(hair clipped to 1-2 mm above the skin)
alternative method would be to use saline of ointment to allow hair to be parted away from wound edges
What are two exceptions to hair removal for wounds?
Scalp and eyebrows
Name That Rx?

-Slow onset
-Higher toxicity
-Longer duration
-Usually used for longer procedures
Name That Rx?

-Rapid onset
-Intermediate toxicity
-Intermediate duration
Name That Rx?

-Rapid Onset
-Lower cardiac toxicity
Lido or Bupivacaine
-Intermediate Duration
Name That Rx?

Slow onset
Little Tox #1 used Rx
Short Plasma half-life
long duration

#1 used spinal anesthesia
topical anesthetic for:
Mucous membranes
Can be used when a person with true allergies to local anesthetics
Diphenhydramine and benzyl alcohol
Parts of the body that should not be infiltrated with epinephrine.
End organs including fingers
and tip of nose
and penis
but practice has been challenged regarding the use of epinephrine mixed with local anesthetics for digital nerve blocks.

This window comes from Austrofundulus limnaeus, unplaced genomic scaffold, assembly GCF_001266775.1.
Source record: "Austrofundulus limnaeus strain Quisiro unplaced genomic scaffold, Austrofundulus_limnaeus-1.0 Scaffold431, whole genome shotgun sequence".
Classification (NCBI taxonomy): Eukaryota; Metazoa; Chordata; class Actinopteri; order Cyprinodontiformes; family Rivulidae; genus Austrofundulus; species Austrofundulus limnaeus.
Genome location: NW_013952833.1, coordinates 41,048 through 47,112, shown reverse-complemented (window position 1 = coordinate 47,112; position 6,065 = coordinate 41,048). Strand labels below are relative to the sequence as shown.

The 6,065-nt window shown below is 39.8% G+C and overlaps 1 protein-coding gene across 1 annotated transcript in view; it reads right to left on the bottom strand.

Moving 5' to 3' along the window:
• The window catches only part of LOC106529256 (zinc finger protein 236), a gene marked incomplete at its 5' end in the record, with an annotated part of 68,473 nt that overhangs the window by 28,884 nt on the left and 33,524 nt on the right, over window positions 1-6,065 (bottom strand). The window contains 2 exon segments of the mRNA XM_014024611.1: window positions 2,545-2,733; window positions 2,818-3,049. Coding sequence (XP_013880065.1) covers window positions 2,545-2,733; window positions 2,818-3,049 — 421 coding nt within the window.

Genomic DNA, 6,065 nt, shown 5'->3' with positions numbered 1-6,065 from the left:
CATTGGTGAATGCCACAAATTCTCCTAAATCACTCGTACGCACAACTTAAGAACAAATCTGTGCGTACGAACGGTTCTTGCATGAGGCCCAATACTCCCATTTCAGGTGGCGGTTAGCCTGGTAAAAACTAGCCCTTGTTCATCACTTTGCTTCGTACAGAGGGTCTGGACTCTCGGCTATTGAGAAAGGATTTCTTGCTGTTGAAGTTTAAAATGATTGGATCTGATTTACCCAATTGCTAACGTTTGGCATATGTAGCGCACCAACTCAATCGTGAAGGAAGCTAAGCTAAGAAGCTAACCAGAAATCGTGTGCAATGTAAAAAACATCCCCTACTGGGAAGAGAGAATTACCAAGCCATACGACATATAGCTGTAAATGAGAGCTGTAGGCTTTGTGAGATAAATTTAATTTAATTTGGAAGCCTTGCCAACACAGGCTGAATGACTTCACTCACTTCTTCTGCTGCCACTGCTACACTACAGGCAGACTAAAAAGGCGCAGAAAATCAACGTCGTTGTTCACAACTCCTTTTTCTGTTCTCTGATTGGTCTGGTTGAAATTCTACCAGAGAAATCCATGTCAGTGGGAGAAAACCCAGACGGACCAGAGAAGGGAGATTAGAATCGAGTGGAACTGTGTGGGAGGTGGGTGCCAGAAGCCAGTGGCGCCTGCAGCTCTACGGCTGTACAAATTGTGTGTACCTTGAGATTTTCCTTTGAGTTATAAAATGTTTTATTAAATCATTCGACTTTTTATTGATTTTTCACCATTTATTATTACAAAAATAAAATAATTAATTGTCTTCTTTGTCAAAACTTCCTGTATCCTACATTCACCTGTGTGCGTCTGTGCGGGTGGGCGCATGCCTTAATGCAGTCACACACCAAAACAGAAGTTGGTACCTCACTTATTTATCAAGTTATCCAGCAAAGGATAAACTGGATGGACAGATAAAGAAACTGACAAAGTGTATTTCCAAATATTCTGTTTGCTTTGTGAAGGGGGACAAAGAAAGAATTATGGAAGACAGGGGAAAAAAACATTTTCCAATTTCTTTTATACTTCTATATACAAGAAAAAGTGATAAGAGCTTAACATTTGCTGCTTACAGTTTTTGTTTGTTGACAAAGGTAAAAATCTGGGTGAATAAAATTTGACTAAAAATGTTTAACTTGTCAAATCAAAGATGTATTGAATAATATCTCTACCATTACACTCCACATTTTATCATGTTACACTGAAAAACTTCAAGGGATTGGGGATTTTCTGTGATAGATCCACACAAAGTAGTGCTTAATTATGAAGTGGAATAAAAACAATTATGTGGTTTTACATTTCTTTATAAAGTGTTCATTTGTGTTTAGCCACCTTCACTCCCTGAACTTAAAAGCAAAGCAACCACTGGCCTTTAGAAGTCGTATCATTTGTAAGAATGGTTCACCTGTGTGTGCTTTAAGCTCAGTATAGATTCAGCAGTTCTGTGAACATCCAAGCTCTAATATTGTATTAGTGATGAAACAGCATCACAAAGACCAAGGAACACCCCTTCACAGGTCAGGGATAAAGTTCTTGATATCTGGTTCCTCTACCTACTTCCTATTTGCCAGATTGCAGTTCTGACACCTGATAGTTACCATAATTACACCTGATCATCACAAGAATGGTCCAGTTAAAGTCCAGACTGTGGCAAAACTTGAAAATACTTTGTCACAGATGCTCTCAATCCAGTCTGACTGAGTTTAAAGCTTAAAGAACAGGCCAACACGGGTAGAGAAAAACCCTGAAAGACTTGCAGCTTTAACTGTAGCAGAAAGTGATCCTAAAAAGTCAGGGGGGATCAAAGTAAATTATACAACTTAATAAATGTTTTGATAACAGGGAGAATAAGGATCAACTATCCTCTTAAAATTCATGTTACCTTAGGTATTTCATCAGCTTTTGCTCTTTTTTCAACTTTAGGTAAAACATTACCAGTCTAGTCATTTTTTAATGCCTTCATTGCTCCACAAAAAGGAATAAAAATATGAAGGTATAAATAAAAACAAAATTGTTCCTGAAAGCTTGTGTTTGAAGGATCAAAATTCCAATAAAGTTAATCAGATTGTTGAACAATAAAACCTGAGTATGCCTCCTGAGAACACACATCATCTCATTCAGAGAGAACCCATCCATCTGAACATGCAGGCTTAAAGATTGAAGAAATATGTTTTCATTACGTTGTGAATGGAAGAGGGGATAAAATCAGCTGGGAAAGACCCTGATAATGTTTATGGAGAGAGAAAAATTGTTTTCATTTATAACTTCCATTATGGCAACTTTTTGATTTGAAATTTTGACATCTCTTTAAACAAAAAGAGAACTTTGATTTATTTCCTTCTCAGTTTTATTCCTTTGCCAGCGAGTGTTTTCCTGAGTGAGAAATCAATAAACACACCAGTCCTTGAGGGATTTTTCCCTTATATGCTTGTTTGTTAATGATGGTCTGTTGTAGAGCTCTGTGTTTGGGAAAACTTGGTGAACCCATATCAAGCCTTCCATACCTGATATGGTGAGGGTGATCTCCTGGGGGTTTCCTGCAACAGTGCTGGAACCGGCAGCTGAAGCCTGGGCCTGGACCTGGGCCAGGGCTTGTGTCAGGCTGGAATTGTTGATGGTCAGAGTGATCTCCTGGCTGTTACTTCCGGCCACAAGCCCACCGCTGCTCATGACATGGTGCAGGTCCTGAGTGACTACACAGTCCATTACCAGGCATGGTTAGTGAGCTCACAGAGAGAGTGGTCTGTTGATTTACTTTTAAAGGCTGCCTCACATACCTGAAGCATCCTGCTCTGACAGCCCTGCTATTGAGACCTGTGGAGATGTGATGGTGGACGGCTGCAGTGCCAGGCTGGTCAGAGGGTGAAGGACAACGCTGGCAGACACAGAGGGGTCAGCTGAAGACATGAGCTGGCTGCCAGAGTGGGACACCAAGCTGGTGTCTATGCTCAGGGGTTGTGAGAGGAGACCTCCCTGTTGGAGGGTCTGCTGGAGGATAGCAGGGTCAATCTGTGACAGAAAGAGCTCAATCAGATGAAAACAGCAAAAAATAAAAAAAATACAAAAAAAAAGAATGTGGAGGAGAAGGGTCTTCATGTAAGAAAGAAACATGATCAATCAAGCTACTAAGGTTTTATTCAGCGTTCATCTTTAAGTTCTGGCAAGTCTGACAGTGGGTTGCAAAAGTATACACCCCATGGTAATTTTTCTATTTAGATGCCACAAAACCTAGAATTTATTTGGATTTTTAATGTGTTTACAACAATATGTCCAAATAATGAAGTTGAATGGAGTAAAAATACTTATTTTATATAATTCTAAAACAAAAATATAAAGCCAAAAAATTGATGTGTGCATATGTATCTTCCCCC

It removes foreign matter
and devitalized tissue
creates a clean wound edge that is easier to repair. Should always be used if nonviable tissue is present.
Wound debridement
What is the only situation which a tetanus booster is needed if the patient has had more than three doses ?
Longer than 10 years since last
contaminated wound longer than 5 years since last
What tetanus booster is not given with a clean minor wound
pt Hx of less than three or
unknown doses?
Tetanus immune globulin
The main offender in puncture wounds
Puncture wounds are especially dangerous because the puncture object penetrates deep into the tissues and is followed by rapid closure,
What BUG?
Gram Pos or Neg?
Staphylococcus aureus
(gram +)
Can produce

septic arthritis

while penetration of

cartilage periosteum
can lead to osteomyelitis.
Puncture wounds
Plantar puncture wounds
through athletic shoes
with debris
occurring outdoors
long objects with deeper penetration
and host factors inhibiting wound healing